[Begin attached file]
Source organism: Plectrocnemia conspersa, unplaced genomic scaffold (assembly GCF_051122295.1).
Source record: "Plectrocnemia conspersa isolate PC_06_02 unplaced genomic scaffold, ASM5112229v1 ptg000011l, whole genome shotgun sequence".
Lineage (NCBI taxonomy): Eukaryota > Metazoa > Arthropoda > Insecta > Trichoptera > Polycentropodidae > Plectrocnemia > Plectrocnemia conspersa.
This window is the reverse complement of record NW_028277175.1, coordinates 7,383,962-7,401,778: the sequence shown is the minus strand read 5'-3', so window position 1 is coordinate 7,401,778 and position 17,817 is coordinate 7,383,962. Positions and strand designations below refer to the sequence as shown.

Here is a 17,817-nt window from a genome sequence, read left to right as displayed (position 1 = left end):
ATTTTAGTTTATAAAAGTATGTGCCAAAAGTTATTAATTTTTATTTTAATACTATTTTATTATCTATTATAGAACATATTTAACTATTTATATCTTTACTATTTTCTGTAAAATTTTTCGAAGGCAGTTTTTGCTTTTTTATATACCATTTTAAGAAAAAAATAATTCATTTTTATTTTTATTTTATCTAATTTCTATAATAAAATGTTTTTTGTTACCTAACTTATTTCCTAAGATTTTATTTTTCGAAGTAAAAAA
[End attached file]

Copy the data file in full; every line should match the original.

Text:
Source organism: Plectrocnemia conspersa, unplaced genomic scaffold (assembly GCF_051122295.1).
Source record: "Plectrocnemia conspersa isolate PC_06_02 unplaced genomic scaffold, ASM5112229v1 ptg000011l, whole genome shotgun sequence".
Lineage (NCBI taxonomy): Eukaryota > Metazoa > Arthropoda > Insecta > Trichoptera > Polycentropodidae > Plectrocnemia > Plectrocnemia conspersa.
This window is the reverse complement of record NW_028277175.1, coordinates 7,383,962-7,401,778: the sequence shown is the minus strand read 5'-3', so window position 1 is coordinate 7,401,778 and position 17,817 is coordinate 7,383,962. Positions and strand designations below refer to the sequence as shown.

Here is a 17,817-nt window from a genome sequence, read left to right as displayed (position 1 = left end):
ATTTTAGTTTATAAAAGTATGTGCCAAAAGTTATTAATTTTTATTTTAATACTATTTTATTATCTATTATAGAACATATTTAACTATTTATATCTTTACTATTTTCTGTAAAATTTTTCGAAGGCAGTTTTTGCTTTTTTATATACCATTTTAAGAAAAAAATAATTCATTTTTATTTTTATTTTATCTAATTTCTATAATAAAATGTTTTTTGTTACCTAACTTATTTCCTAAGATTTTATTTTTCGAAGTAAAAAA